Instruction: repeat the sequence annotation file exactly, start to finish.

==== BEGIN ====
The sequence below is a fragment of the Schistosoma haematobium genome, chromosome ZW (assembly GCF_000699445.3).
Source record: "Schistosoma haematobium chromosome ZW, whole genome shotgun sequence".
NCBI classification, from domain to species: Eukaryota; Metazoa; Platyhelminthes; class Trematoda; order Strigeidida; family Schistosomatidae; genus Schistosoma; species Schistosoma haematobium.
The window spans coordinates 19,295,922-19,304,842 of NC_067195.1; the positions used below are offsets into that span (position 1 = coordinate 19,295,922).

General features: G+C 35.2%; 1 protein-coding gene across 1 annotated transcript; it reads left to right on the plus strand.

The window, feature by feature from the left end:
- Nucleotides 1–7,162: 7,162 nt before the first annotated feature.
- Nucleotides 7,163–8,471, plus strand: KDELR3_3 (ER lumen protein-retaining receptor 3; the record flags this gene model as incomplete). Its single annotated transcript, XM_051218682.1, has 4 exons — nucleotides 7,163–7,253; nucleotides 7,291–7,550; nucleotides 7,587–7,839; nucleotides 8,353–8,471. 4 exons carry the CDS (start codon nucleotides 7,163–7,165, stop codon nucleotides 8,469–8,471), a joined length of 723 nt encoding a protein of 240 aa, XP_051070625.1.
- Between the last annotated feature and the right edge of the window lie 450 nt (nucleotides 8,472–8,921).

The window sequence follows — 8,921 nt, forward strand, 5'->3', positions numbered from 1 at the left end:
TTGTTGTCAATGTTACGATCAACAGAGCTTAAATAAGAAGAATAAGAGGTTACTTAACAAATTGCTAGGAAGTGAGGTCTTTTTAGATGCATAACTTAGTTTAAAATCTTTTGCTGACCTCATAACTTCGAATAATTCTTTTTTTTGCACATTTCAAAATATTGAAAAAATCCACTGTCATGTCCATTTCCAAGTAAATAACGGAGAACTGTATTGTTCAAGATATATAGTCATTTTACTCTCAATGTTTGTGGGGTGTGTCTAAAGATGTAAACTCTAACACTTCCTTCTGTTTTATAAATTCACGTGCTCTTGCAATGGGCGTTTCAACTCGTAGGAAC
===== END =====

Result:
The sequence below is a fragment of the Schistosoma haematobium genome, chromosome ZW (assembly GCF_000699445.3).
Source record: "Schistosoma haematobium chromosome ZW, whole genome shotgun sequence".
NCBI classification, from domain to species: Eukaryota; Metazoa; Platyhelminthes; class Trematoda; order Strigeidida; family Schistosomatidae; genus Schistosoma; species Schistosoma haematobium.
The window spans coordinates 19,295,922-19,304,842 of NC_067195.1; the positions used below are offsets into that span (position 1 = coordinate 19,295,922).

General features: G+C 35.2%; 1 protein-coding gene across 1 annotated transcript; it reads left to right on the plus strand.

The window, feature by feature from the left end:
- Nucleotides 1–7,162: 7,162 nt before the first annotated feature.
- Nucleotides 7,163–8,471, plus strand: KDELR3_3 (ER lumen protein-retaining receptor 3; the record flags this gene model as incomplete). Its single annotated transcript, XM_051218682.1, has 4 exons — nucleotides 7,163–7,253; nucleotides 7,291–7,550; nucleotides 7,587–7,839; nucleotides 8,353–8,471. 4 exons carry the CDS (start codon nucleotides 7,163–7,165, stop codon nucleotides 8,469–8,471), a joined length of 723 nt encoding a protein of 240 aa, XP_051070625.1.
- Between the last annotated feature and the right edge of the window lie 450 nt (nucleotides 8,472–8,921).

The window sequence follows — 8,921 nt, forward strand, 5'->3', positions numbered from 1 at the left end:
TTGTTGTCAATGTTACGATCAACAGAGCTTAAATAAGAAGAATAAGAGGTTACTTAACAAATTGCTAGGAAGTGAGGTCTTTTTAGATGCATAACTTAGTTTAAAATCTTTTGCTGACCTCATAACTTCGAATAATTCTTTTTTTTGCACATTTCAAAATATTGAAAAAATCCACTGTCATGTCCATTTCCAAGTAAATAACGGAGAACTGTATTGTTCAAGATATATAGTCATTTTACTCTCAATGTTTGTGGGGTGTGTCTAAAGATGTAAACTCTAACACTTCCTTCTGTTTTATAAATTCACGTGCTCTTGCAATGGGCGTTTCAACTCGTAGGAAC